Abdurahman Hussien, a Senior Research Fellow at HESPI presented the study by focusing on the key findings and key policy recommendations. The study findings highlighted on the widening fiscal and balance of payment (BoP) deficit and state of debt distress that low income countries including Ethiopia have experienced following overlapping economic shocks in the last few years. A rising debt service in recent years in Ethiopia has been crowding out the limited resources from important social and economic sectors, causing a reversal of development gains made in the 2000s and 2010s. The study also highlighted the vulnerability of the economy to climate change induced shocks such as drought.

The implication of the study is that the country needs financial assistance for short term relief from liquidity crunch as well as to finance medium to long term resilient recovery. In this context, the study highlighted the potential role of enhanced SDR allocation and reallocation as a viable source of development finance. The study also emphasized the need to improve capacity in debt management as well as ensure transparency and accountability. The study findings will be used to advance the advocacy towards improved debt management practices on the one hand and enhanced SDR allocation on the other hand.

The presentation session was followed by a panel discussion on Ethiopia’s debt and Balance of Payment situation. Panelists include Yohannes Alemayehu, Team Leader of the Balance of Payment (BoP) division at the National Bank of Ethiopia, Yohannes Hailu, representative from debt management division at the ministry of Finance currently leading the Economic Reform and Privatization Secretariat for State Owned Enterprises Monitoring and Oversight division head, and Dr. Firew Bekele, an independent researcher.

Mr. Yohannes Hailu emphasized the need to refocus effort to restore fiscal discipline in the revised Home Grown Economic Reform (HGER 2.0). Specifically, he argued the need to keep the promise to limit direct borrowing from the NBE. He also argued the need to reduce inefficiency among state owned enterprises (SOEs) by instilling business-oriented corporate practices. He also indicated that the latest debt management strategy expired in 2020 and needs to be updated regularly. Finally underlined the need to enhance domestic resource mobilization capacity. In this regard, he expressed his optimism on the potential of the newly established capital market to mobilize domestic capital.

Mr. Yohannes Alemayehu admitted that the widening trade deficit is a key contributor to Ethiopia’s growing indebtedness, particularly the very little progress in export in the face of increasing import. He acknowledges the fact that the appreciation of real effective exchange rate (REER) against major trading currencies, which is in part due to rising inflation, also play a role in the low performance of the export sector. He continued to argue that although devaluation of the domestic currency helps to improve the export, it also will have unintended consequences including significant inflationary pressure. For this reason, it is not clear if the government will devalue the currency. However, he argued the government is taking monetary policy measures to restore price stability. The government is also encouraging import substitution strategy recently to help narrow the external trade imbalance.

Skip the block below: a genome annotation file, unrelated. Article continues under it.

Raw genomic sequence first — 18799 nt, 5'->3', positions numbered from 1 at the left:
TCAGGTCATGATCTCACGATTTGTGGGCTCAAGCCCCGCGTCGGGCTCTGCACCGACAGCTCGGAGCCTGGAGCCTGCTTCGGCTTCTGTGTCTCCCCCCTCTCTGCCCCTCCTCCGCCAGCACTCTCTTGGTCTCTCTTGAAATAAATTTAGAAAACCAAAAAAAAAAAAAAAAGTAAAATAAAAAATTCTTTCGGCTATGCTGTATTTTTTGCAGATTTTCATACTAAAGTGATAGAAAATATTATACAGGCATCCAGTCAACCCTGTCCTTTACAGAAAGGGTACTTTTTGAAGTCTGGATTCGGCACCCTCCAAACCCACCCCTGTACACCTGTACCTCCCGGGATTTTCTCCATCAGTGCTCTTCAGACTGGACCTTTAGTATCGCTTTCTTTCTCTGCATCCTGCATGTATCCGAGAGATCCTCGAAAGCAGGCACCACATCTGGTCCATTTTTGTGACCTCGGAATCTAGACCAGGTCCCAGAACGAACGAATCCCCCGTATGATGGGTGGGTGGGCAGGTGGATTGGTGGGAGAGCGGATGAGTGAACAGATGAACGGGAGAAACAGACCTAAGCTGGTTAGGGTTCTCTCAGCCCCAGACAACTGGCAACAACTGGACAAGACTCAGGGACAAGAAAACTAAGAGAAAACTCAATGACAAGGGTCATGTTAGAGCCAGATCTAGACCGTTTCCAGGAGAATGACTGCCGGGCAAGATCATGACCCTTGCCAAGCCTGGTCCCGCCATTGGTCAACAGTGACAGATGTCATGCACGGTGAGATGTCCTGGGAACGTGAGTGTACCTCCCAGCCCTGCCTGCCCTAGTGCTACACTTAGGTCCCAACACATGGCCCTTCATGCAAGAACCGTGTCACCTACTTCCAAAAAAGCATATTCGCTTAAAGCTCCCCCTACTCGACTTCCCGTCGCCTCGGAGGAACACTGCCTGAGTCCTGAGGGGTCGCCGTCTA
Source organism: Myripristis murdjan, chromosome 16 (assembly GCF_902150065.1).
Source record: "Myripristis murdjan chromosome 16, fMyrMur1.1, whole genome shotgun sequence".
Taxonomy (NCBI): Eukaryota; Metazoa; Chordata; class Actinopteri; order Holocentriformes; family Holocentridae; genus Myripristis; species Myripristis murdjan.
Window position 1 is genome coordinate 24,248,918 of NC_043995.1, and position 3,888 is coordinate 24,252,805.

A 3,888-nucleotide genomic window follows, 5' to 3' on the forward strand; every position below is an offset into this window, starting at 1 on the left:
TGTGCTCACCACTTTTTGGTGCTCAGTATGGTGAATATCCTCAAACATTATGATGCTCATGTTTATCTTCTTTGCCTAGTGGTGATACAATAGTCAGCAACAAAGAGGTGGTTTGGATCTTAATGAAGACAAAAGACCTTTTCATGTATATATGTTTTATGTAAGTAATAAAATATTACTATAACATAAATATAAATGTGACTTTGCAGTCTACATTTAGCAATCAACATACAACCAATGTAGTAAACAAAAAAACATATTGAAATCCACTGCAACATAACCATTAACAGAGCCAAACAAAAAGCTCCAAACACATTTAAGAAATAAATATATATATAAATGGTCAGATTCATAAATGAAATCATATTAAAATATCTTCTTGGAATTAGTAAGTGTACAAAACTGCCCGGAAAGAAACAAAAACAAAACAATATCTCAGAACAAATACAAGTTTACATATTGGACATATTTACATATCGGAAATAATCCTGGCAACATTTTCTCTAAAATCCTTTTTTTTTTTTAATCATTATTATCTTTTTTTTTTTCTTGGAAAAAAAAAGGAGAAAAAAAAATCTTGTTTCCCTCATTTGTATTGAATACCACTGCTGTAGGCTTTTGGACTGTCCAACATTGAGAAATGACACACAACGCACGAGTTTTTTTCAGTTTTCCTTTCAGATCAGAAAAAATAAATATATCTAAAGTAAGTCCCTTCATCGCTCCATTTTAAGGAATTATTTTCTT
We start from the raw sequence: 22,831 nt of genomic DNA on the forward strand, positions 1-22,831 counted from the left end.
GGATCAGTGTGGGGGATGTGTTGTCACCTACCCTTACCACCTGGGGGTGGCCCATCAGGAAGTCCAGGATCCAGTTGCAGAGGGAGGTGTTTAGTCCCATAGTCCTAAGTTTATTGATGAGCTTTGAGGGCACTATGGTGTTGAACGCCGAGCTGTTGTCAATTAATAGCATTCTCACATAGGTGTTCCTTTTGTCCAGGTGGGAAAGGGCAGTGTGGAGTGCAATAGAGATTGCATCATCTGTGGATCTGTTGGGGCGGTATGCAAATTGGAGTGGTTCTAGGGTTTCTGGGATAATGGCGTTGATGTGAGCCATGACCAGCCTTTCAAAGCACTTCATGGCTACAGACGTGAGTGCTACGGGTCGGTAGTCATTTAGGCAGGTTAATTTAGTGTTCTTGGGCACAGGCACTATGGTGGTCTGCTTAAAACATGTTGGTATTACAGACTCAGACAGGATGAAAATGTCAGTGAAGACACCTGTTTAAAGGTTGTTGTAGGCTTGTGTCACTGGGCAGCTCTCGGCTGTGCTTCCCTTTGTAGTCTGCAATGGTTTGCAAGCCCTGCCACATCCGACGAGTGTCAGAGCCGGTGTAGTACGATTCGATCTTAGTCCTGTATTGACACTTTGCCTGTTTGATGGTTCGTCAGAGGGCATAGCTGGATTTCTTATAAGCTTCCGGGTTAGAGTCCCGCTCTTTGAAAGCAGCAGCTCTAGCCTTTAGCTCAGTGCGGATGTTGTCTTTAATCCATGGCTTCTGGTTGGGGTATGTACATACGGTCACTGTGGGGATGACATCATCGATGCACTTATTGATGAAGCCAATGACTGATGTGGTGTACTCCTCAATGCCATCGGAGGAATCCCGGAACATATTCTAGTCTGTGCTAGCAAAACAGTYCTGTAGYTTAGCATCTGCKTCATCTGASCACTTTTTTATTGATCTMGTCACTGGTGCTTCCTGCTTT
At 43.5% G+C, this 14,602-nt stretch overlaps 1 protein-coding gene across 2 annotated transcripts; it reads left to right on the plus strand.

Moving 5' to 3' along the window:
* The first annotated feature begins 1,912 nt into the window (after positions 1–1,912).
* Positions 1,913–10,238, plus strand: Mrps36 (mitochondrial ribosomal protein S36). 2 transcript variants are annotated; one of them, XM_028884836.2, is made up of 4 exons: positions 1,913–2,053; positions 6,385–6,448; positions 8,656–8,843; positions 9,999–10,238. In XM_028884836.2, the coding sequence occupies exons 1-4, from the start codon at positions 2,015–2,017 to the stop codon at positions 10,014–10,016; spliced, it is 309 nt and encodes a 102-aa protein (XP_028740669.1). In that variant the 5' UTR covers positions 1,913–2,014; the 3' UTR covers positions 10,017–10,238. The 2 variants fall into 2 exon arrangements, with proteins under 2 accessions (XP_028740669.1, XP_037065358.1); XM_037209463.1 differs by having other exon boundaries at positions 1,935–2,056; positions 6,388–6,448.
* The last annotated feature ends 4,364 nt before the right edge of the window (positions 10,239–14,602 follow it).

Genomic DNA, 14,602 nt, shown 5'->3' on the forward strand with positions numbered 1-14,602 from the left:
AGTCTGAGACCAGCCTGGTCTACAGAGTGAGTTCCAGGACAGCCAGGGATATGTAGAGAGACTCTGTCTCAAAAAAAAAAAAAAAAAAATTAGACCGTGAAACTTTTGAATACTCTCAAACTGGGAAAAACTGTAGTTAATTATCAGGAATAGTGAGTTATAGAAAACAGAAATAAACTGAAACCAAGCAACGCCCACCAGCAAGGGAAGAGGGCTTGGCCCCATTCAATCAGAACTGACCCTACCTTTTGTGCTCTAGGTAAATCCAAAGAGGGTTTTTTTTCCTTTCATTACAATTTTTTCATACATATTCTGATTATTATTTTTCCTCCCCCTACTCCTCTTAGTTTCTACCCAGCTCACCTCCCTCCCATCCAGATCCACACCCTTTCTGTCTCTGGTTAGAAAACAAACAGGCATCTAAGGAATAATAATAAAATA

Dr. Firew Bekele recalls the reluctance of the previous government to practice cautious borrowing over a decade ago. The argument then was Ethiopia needs more borrowing. He indicated how the lack of seriousness in practicing prudent debt management partly contributed to the state of debt distress we are in today. He emphasized the need for a stronger parliamentary oversight on debt acquisition and debt management.

Following the panel discussion, there were interactive discussions and Q&A session. The key takeaways from the dissemination session is that:

  • SDR is vital source of financing for countries like Ethiopia and there should be collective voice in the call for reform in SDR allocation and recycling.
  • Participants recognized SDR is not a silver-bullet to Ethiopia’s macroeconomic problems. Hence, restoring discipline in macroeconomic management should be given equal, if not more, emphasis. In this regard, building the capacity and mandate of the legislature to have a stronger oversight role over the executive was emphasized.
  • Given Ethiopia’s tax share of GDP is about half of SSA’s average, the need to enhance domestic resource mobilization (DRM) was also emphasized. In this regard, the need to build capacity of revenue authorities was raised.

Following the dissemination session, a capacity building training on policy advocacy was provided by Abdurahman Hussien. The training identified the issues to influence through advocacy, the advocacy strategies and spaces, as well as the role and mandate of civil society organizations (CSOs) and the media. The training emphasized the need to build capacity of legislature and executive, promote transparency and accountability at the national level. The study also highlighted on the need to have collective voice at the continental level in pushing for reform on SDR allocation and reallocation at global platforms such as the G20, World Bank-IMF spring meetings, among others.